A few days ago I tweeted this. It’s hard to believe I incorporated AHP six years ago. It’s so cliche, but where does the time go? I figured I’d expand a little on each of the six points.
- Be obsessed.
Kobe Bryant once said, “If you aren’t obsessed with what you do, we don’t speak the same language.”
Starting a business isn’t for everyone. You need to plan on investing at least five years before you’ll be able to scale back your role. That’s without a global pandemic that forced your gym to be closed for 6 of 12 months in the midst of your third year of operating.
It took me three years before I had a full-time employee other than myself. I didn’t have to answer to anyone but myself, but if I wanted an evening off or a few days, that meant the gym was closed and no money was coming in.
Don’t get me wrong. I have loved nearly every minute of it. I have always loved building things: creating a vision and working backwards to to make it into a reality.
But it’s not for everyone. You have to be obsessed. You’re going to have to work a lot. But I’ve always liked ‘work’. My ‘work’ is training athletes, something I’m extremely passionated about. Hell, I’m writing this blog post on a Sunday evening… It’s what I enjoy doing, so I do it.
“Life is not about plodding along at some kind of mediocre standard. It’s about working like hell to achieve a standard that is extraordinarily high, and then getting the satisfaction that comes along with that kind of super achievement.” – Ray Dalio
2. Money can’t be the goal. It’s a byproduct of excellence.
I recently read Atomic Habits, by James Clear, and in the first chapter he makes a very important declaration: Winners and losers have the same goals!
So with that in mind, it comes down to your systems, not your goals. If you create excellent systems, and execute within them, you can succeed.
In my particular place of work, the key is to excel in servant leadership. Success for me, quite simply, boils down to helping others reach their goals.
“You can have everything in life you want, if you will just help enough other people get what they want.” – Zig Ziglar
3. You CAN mix family and business.
I employ two of my best friends, including my younger brother. They were my first two hires. Both started part-time and their roles eventually grew into full-time salaried positions.
I had so many people caution me against this. But, I’m a big believer in challenging a lot of the ways people have traditionally thought about the dynamics of work and career. Undoubtedly, running AHP isn’t all fun. It’s still work. However, I’m still in the building phase.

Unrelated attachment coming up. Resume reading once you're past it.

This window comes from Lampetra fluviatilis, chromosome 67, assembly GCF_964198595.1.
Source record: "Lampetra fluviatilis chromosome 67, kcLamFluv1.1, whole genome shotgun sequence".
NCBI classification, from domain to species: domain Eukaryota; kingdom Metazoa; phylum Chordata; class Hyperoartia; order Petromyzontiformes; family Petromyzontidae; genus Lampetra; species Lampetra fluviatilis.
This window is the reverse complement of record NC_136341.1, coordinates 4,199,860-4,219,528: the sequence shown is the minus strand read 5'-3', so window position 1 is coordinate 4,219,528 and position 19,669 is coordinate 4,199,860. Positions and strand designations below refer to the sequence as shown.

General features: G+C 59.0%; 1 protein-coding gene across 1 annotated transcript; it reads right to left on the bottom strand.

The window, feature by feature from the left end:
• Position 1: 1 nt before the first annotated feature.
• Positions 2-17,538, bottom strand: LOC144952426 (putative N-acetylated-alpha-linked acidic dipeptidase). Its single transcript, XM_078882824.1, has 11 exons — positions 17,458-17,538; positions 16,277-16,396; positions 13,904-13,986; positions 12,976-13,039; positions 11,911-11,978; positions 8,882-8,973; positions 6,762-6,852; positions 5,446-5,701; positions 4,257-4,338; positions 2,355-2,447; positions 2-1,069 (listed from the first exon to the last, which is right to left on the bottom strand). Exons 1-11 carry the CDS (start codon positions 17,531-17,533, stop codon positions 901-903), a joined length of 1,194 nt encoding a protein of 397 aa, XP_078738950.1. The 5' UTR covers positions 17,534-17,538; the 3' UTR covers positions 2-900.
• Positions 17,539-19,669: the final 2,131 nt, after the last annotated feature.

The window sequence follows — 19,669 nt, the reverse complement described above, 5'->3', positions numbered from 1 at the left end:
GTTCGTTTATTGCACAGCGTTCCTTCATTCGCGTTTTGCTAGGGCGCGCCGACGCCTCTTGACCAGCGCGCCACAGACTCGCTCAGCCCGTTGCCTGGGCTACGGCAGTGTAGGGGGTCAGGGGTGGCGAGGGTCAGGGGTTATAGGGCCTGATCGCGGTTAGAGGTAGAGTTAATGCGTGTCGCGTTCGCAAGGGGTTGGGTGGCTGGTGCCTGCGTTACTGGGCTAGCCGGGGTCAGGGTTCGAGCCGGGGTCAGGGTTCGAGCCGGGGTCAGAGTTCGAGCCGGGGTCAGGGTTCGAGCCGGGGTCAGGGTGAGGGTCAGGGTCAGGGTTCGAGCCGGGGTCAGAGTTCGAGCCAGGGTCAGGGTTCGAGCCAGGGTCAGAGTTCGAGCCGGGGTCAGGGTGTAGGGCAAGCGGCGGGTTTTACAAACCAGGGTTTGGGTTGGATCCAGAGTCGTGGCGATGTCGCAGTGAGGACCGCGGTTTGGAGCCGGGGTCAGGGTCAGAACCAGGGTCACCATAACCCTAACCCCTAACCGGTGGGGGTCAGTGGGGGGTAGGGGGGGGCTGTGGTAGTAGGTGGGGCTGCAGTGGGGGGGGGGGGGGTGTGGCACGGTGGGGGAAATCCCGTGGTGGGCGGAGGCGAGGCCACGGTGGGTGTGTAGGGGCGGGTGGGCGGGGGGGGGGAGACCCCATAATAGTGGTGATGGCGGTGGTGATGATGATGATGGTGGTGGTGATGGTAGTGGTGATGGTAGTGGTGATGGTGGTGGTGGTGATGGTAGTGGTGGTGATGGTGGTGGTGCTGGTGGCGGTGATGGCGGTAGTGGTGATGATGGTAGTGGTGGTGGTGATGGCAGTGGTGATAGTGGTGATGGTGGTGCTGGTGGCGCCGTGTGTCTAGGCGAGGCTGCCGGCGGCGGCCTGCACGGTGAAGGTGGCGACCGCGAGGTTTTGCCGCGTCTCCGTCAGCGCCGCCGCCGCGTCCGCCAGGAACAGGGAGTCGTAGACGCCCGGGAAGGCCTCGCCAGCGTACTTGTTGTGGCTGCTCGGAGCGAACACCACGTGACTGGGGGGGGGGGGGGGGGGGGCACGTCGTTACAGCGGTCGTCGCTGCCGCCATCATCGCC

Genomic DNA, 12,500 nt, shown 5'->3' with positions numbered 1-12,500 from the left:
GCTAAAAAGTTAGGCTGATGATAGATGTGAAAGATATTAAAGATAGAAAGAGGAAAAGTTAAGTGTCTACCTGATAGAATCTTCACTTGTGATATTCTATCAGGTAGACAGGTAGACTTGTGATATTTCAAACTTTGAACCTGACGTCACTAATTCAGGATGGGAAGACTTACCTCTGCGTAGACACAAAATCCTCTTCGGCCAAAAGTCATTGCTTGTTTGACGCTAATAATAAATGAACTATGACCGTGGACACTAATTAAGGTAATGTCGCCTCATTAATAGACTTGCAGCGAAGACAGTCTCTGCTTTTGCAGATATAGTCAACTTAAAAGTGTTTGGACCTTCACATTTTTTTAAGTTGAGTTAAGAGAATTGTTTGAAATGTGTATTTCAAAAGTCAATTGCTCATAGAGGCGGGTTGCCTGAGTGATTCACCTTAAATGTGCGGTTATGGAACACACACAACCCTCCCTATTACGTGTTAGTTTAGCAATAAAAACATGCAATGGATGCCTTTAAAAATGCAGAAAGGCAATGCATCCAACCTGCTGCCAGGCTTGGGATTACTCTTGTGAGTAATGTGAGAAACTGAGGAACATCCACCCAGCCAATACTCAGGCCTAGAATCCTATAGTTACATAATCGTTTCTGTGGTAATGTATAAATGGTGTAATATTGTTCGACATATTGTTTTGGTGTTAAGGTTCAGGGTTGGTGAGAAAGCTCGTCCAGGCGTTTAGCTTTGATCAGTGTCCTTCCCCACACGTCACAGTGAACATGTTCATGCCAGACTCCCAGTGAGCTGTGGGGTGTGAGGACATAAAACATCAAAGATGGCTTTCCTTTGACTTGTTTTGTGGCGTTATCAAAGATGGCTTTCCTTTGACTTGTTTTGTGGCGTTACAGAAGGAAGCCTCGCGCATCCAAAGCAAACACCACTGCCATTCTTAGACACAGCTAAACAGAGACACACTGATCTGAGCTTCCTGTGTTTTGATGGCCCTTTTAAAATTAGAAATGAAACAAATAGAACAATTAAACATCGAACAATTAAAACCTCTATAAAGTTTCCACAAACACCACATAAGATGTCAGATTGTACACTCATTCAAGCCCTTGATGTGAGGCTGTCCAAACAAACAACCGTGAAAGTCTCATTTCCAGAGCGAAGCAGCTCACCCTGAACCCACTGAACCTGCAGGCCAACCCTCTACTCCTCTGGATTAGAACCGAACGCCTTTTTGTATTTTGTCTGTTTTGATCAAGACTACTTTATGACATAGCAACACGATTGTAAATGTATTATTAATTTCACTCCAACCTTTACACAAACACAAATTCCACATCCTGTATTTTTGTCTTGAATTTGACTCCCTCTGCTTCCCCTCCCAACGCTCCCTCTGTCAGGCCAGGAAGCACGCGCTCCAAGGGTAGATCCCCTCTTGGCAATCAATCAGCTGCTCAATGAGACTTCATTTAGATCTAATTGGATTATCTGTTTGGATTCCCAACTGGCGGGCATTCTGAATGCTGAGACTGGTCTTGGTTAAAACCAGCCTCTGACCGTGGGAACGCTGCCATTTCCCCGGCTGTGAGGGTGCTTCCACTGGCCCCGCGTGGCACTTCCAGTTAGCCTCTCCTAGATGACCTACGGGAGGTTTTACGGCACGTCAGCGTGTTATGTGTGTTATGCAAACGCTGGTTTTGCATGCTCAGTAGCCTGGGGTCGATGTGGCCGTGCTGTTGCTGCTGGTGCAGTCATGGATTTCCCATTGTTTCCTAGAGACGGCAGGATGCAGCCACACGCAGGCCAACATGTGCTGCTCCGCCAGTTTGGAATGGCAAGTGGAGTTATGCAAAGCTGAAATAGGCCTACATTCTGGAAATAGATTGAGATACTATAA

When it comes to working with Connor and Ethan, the positives blow away any negatives. I get to work with two of my best friends. We have a ton of fun on a daily basis every single day.
The challenge lies in the fact that I’m their employer and boss. We’ve done a good job of delineating the two relationships (employer/employee and brother/friend). There’s been a couple hiccups but the fact that we are so close actually makes them easier to manage.
Really though, the reason they’re easy to manage is because they’re great people who care about me and put themselves in my shoes and empathize with my position – if I’m ever not happy with them.
I guess the lesson is this: make sure you have extremely high quality, integrity-rich friends if you’re going to employ them.
4. Get the right people on the bus.
This really builds off my last point. Eventually, the business is not just you. You’ve got to bring in the right people who are motivated, open-minded, skilled, passionate, and conscientious. The growth of AHP the past two years is far more a testament to our staff than myself, at this point. We are growing at a rapid rate still, and there are some athletes that I don’t see all that often.
5. Create a vision and work like hell.
I’m a huge believer in creating a future vision state, working backwards to boil it down to what I need to do today to get closer to that vision. Arnold said it best, “My vision answers why.” He either had to do 200 sit ups, or he GOT to do 200 sit ups because he knew that was going to get him closer to Mr. Olympia.
Check out this video of Jim Carrey on Oprah to really bring home this message.
If you’re interested in the law of attraction, you should read The Alchemist, by Paulo Coelho.
6. Leadership is lonely.
This one has certainly has become something I’ve learned more as the business has grown. I have to make a lot of big decisions with no counsel. Sometimes the consequences have a lot of 0s on the end.
We just expanded from 3,000 square feet to 16,000, increasing our overhead by five times. It can be extremely daunting and lonely at times. You get a complaint from a customer? It’s up to you to decide the best course of action. An uncomfortable conversation with an employee needs to be had? You have to the be the one.
I don’t know much, but I know this: Trust your judgment. Bet on yourself. And double down. But these strategies only work if you’re holding yourself to a high standard, aren’t afraid to pivot and course correct, continue to learn and grow, and most importantly are constantly re-evaluating your processes and systems.